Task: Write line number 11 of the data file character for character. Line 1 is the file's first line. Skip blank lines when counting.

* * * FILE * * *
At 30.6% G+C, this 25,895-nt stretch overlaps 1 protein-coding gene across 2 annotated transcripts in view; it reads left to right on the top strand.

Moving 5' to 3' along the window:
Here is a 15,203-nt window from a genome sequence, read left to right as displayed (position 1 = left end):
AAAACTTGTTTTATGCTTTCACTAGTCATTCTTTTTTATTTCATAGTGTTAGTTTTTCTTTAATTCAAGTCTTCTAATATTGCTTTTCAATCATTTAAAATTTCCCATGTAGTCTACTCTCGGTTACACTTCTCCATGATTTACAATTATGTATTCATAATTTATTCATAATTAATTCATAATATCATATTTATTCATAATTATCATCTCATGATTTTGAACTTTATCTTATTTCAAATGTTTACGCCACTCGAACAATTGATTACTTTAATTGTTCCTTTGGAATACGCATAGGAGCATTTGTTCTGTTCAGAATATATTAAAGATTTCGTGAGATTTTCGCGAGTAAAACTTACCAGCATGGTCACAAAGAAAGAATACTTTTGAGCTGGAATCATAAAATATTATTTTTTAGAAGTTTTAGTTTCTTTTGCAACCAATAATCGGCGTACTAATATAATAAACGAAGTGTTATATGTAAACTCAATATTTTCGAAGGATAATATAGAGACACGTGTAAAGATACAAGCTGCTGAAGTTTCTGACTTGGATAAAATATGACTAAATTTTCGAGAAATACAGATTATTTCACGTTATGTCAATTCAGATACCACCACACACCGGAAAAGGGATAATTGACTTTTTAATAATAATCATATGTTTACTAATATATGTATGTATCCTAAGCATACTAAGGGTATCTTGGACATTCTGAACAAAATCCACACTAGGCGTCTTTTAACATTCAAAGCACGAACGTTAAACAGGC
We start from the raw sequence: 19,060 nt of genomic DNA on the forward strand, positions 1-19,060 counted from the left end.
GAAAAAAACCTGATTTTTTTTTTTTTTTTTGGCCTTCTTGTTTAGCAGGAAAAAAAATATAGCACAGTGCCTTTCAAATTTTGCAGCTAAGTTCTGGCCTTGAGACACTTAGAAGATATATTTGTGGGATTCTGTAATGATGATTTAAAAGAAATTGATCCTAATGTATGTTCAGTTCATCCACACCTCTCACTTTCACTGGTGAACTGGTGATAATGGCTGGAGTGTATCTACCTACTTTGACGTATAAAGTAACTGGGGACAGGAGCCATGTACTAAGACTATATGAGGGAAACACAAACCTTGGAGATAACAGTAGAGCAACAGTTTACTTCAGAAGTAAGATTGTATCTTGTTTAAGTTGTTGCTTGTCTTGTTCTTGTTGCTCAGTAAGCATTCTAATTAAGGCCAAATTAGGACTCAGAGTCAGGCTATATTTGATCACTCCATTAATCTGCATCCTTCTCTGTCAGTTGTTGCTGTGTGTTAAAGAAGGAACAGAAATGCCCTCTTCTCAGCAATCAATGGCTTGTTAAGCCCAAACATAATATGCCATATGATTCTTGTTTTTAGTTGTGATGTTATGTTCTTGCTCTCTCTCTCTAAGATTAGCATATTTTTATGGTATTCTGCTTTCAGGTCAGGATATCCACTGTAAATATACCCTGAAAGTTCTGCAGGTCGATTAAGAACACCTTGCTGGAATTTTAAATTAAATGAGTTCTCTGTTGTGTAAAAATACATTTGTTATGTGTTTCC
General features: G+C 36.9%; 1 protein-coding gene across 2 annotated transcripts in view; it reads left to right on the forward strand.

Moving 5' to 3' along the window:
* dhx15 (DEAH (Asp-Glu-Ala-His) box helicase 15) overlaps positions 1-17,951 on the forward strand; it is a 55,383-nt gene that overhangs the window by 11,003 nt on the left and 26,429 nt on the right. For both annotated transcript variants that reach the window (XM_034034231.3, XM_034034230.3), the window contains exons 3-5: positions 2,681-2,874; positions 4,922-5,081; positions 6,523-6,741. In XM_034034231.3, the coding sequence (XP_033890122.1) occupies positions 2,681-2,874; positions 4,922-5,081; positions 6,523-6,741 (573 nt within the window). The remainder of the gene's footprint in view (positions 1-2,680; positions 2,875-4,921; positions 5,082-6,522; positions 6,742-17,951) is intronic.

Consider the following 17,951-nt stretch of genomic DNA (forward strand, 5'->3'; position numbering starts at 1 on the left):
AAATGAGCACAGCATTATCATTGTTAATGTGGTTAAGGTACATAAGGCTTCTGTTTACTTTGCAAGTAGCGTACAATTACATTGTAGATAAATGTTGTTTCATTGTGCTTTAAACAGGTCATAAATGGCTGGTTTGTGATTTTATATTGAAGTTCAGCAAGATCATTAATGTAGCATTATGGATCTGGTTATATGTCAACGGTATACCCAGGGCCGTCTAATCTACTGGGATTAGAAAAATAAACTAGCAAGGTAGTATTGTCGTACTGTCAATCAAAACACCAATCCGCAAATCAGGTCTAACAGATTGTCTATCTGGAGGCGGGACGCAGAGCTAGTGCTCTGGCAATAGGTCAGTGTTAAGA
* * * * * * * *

AAATGAGCACAGCATTATCATTGTTAATGTGGTTAAGGTACATAAGGCTTCTGTTTACTTTGCAAGTAGCGTACAATTACATTGTAGATAAATGTTGTTTCATTGTGCTTTAAACAGGTCATAAATGGCTGGTTTGTGATTTTATATTGAAGTTCAGCAAGATCATTAATGTAGCATTATGGATCTGGTTATATGTCAACGGTATACCCAGGGCCGTCTAATCTACTGGGATTAGAAAAATAAACTAGCAAGGTAGTATTGTCGTACTGTCAATCAAAACACCAATCCGCAAATCAGGTCTAACAGATTGTCTATCTGGAGGCGGGACGCAGAGCTAGTGCTCTGGCAATAGGTCAGTGTTAAGA